We were quickly underway and headed out on the discovery mission.  Once we arrived on the numbers, Dr, Captain Roger spent some time mapping out the wreck.  Chris splashed and tied in.  George and Roger gave us a brief on what they had seen on the depth finder, and gave instructions to mark larger pieces.

Tied to chain

Tied to chain

With great anticipation, we all quickly splashed and found that Chris had us tied into a rather large chain.  It was not a chain pile, but a length of chain stretching along side of wreck.  The wreck itself was a low lying wooded structure, and very old.  While the conditions were calm, Chris was probably correct to pick the large metal chain link rather than a soft wood rib.  It was clear that we were on the side of the ship, so I tied off my reel, and headed out to look for the other side.  The bottom here was not so much sand as gravel.  While hoping to see fluke, there was naught but Sea Robins, and large groups of them at that.  Given the slight surge, this bottom structure helped keep the silt down and the vis clear at about 30+ ft.   It was quickly apparent that I had picked the wrong direction, so I swung back to the spar to find Roger on the other side.  The relief here varied from a few inches to 2-4 ft.  Larger portions were covered with seabass, and lots of ribs with obvious signs of excavation (lobster).   Smaller parts were populated with juveniles and cunners.  We swam along checking holes here an there until the we ran out of wreckage.  Roger turned back, making sure to examine the ribs on the other side.  I continued along on our initial heading to see if the wreckage continued further along.  Nothing ends without reason.  Just out of the range of visibility, the spar continued.  Here again, the relief varied, and now the width of the wreckage started to increase, and I suspected I was approaching the bow.  Off toward the right, movement caught my eye.  A large gill net was snagged on the wreckage wrapped with line, it was swaying in the surge.  I kept my distance, but did notice it was still catching fish.

A few minutes later, a large shadow loomed up ahead.  On approached it was evident that it was a windlass, and a very large one.  It rose off the bottom 5-6 ft, and with the surrounding structure, was about 15-20 ft long.  The structure was covered with fish.  Tog, seabass and Pollock were all swimming about openly.   Unfortunately, I was fishing with my camera, and could only bring back images.  My reel was nearly empty, so I dropped it, and proceeded to take photos and look about.  Before long, my camera’s moisture alarm sounded, so I left the reel for George, and quickly headed back.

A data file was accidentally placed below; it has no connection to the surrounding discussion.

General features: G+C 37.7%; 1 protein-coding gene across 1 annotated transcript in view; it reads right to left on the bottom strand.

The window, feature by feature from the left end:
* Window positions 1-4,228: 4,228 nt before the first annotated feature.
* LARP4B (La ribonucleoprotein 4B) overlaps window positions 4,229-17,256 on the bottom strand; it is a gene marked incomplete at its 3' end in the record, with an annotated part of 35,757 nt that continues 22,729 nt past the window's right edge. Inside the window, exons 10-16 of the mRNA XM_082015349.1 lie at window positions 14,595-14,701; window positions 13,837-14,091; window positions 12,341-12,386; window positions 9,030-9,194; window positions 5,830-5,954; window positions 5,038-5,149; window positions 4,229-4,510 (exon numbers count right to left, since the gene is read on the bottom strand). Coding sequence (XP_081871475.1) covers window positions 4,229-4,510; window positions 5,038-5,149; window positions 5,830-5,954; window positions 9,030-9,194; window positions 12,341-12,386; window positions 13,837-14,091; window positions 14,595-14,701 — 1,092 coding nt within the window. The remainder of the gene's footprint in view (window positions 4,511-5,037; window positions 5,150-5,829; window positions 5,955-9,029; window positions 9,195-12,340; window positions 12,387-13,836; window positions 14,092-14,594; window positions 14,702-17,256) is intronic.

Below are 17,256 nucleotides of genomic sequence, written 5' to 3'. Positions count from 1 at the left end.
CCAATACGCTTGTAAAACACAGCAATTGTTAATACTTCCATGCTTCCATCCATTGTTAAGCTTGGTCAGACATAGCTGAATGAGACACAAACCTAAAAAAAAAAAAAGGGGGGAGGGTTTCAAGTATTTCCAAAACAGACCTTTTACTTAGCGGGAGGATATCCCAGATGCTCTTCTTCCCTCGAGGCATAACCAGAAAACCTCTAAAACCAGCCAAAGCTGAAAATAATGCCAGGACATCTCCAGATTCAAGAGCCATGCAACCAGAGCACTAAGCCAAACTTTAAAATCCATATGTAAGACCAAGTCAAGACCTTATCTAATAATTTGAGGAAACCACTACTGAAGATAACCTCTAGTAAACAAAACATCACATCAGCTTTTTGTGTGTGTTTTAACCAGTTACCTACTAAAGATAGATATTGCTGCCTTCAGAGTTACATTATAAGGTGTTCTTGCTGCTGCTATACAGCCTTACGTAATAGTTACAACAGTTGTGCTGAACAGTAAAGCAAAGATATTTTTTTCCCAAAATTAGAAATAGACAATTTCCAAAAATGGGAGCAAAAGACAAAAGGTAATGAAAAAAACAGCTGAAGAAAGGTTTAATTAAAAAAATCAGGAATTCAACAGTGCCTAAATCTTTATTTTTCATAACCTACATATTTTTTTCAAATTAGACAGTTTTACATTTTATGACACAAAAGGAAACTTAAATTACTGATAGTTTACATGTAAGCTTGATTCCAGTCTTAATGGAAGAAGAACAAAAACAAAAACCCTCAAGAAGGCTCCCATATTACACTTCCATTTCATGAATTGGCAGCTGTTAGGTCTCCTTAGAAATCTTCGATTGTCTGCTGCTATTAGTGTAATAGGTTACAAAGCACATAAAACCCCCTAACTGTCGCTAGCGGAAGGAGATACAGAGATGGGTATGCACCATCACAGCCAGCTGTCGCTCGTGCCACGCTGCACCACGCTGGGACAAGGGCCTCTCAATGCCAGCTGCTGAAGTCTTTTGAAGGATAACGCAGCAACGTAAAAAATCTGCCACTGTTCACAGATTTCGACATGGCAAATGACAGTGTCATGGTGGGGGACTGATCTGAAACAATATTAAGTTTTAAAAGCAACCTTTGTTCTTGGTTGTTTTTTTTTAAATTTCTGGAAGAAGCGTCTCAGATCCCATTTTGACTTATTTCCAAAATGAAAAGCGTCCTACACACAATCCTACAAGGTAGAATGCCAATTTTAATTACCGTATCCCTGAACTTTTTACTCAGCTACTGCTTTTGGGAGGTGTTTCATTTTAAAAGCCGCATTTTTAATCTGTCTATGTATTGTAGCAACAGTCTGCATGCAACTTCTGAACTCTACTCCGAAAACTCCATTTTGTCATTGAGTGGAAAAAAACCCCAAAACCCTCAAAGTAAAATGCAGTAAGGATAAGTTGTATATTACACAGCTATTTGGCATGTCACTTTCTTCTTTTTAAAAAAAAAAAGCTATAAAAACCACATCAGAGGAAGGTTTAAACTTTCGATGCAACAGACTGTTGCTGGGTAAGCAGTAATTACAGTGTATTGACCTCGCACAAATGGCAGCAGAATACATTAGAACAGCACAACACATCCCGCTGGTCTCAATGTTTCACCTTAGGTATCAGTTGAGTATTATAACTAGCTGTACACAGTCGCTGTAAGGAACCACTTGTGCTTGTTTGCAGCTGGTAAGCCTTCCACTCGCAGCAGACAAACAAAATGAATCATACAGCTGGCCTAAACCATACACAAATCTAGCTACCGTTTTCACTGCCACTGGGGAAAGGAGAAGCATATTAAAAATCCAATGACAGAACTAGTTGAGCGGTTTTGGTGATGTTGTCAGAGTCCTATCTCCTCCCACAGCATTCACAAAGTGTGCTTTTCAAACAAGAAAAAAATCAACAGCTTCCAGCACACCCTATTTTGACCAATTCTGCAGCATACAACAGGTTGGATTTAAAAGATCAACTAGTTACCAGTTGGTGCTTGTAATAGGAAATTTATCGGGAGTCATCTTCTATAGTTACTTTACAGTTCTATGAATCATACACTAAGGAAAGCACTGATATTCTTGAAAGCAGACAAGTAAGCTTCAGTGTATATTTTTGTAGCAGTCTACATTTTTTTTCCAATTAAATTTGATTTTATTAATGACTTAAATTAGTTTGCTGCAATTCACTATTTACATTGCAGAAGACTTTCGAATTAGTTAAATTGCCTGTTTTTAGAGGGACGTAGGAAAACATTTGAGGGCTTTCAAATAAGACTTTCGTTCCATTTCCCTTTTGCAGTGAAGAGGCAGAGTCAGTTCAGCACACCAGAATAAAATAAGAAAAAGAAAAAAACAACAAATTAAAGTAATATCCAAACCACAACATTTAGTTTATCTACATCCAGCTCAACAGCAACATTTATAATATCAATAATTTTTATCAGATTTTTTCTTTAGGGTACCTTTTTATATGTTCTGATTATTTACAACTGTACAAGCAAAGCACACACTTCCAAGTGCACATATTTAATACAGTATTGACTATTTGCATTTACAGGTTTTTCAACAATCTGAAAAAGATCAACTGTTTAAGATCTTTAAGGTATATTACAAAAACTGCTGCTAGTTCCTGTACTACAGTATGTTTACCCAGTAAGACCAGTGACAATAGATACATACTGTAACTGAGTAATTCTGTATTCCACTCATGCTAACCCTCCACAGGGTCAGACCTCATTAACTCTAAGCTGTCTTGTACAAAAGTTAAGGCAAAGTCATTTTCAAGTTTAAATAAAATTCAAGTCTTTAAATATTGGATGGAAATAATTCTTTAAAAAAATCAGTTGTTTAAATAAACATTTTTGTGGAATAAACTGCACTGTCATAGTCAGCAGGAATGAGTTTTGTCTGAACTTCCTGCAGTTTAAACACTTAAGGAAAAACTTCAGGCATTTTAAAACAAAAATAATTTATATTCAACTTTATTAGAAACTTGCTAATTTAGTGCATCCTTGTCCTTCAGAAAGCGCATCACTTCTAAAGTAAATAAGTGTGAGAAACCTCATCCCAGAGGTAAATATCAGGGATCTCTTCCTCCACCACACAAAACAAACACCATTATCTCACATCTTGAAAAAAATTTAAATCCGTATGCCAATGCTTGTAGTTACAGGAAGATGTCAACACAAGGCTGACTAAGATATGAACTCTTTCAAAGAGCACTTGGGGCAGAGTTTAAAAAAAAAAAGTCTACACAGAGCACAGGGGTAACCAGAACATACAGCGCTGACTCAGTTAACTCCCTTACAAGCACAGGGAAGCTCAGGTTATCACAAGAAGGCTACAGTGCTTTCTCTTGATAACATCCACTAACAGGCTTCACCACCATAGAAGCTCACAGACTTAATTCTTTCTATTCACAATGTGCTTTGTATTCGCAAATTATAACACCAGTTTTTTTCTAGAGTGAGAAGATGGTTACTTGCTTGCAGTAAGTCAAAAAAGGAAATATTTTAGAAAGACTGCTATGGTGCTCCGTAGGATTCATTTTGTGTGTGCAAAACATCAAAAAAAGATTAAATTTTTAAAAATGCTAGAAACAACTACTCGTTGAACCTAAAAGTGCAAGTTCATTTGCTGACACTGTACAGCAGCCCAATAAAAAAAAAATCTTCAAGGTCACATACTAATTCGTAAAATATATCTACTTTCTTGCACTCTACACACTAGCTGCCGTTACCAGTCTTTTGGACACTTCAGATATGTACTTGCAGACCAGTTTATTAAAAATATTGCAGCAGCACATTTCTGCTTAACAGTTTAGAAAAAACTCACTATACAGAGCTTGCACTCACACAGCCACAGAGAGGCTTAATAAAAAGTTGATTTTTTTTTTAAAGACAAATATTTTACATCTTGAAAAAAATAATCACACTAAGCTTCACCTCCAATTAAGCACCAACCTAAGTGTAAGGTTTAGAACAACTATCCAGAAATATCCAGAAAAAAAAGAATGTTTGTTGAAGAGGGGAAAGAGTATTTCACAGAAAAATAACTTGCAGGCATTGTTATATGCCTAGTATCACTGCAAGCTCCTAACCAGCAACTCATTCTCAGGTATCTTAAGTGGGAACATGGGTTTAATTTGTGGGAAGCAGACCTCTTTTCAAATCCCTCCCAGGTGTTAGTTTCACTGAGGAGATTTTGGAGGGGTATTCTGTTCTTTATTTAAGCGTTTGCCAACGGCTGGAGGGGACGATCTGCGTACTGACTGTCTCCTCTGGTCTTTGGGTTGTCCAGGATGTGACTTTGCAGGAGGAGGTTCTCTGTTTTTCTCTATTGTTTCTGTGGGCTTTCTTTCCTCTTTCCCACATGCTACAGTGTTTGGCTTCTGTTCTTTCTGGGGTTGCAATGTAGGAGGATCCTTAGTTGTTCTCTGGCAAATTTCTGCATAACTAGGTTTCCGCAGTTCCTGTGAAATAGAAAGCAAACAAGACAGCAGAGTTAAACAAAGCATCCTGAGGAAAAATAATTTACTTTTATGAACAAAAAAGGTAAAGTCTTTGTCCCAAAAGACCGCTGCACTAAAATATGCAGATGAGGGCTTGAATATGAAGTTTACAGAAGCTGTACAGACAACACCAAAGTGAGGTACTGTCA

The jaunt off the wreck into the “sand” had cost me some line, but the reel is 400 ft, and there were only a few wraps left when I dropped it.  Also, our start point was not at the stern.  Other divers reported more wreckage on the other side of the tie in.  That makes this a big wreck.  That also explains the size of the windlass.  Chris tied us into a chain that had been deployed covering the length of the wreck.  The end of that chain probably includes a large anchor buried out in the sand.

I surfaced to find George getting ready to splash.   Other divers had briefed him on the structure they’d found.  With my camera out danger, I offered to join him, but he agreed that he would follow my reel, taking sisal and a bag to mark the windlass.   From the bow of the boat Dina Dee II, we watched his bubbles head off in the distance.  Soon, we saw his lift bag a good distance off the port bow, and we laid bets on the condition of my reel. When he surface, it was clear that he had made significant dent in the local seabass, lobster and fluke population with one notable exception… No sinkers.  Clearly very few fishermen know about this one.  Apparently George and reels don’t get along, as mine was in his bag, and looked more like a ball of twine than a reel. At this point, we had a serious dilemma, where to put all the fish.  The 56qt  cooler was already over full.  We had to empty out the mask bucket and use it to keep the overflow.

Haul

Haul

Chris did another short dive, then pulled the hook.   Once on board, Captain Roger headed over to mark the numbers of the windlass and grab the bag.  As we steamed for home we all exchanged descriptions of where we had gone, and what we had seen.  It was clear that we only saw half of the wreck, and this wreck calls for more investigation.   It may have only been a barge, but it was a big one, and covered with fish and lobster.  As one diver pointed out, even barges can have interesting artifacts. We were there for fun, and everyone had a blast.  There’s much more to see, do, and catch.

Back a the dock George and Roger cleaned fish while the rest of us cleaned gear and boat.  There was plenty of seabass, fluke and lobster for all that wanted it.  We even arranged to ship some down to South Carolina.   After stopping to see my mom in Manahawkin, my gear got the forecasted fresh water rinse as those thunderstorms finally appeared.

Another great day of diving courtesy of the Dina Dee II.

July 4 Dive and Barbeque

Monday, July 4th, 2011
Click for Gallery

Clear water on the hang

We had lots of family commitments over the July 4 weekend, but we finally got out for a relaxing day of diving with friends. After spending much of the spring with students in the pool and up at Dutch, it was nice to hit the ocean.

Topside, there was just a slight breeze under a hazy sky. Given the small group, Captain George picked a small wreck that is not often hit. Condition reports this spring had been spotty, so we were very pleasantly surprised at the 70 of surface vis, and 30 ft of bottom vis. At 75 ft, the temp was 51 degrees with a very slight surge It was an old wooden barge with chain pile and small donkey boiler. Like most wooden vessels, the barge provided rows of low holes for lobster and seabass. The chain pile had holes large enough for larger seabass and tog. Some nice size lobsters came up along with piles of seabass. While there were a number of fluke on the wreck only one was found large enough to catch.